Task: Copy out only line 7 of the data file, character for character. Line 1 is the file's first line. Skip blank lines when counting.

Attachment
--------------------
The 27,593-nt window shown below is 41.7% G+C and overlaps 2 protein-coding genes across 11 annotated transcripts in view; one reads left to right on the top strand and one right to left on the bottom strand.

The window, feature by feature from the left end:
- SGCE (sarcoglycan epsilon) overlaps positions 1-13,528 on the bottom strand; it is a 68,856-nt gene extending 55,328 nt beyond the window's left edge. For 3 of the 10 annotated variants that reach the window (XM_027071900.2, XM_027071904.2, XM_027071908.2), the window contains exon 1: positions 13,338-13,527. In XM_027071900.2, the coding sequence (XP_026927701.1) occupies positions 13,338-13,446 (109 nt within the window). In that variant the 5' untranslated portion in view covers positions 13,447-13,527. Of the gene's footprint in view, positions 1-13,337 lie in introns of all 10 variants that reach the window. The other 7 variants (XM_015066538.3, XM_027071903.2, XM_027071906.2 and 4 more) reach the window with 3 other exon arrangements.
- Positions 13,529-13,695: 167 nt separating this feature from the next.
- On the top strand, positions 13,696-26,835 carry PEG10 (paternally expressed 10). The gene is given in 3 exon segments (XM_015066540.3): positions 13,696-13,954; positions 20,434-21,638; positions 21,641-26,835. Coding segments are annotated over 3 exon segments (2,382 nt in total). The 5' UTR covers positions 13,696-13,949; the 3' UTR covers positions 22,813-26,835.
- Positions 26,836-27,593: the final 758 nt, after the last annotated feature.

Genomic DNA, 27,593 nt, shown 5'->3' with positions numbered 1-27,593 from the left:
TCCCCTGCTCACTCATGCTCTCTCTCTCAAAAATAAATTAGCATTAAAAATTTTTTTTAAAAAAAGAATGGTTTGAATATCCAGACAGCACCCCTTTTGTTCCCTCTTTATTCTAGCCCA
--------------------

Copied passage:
Genomic DNA, 27,593 nt, shown 5'->3' with positions numbered 1-27,593 from the left: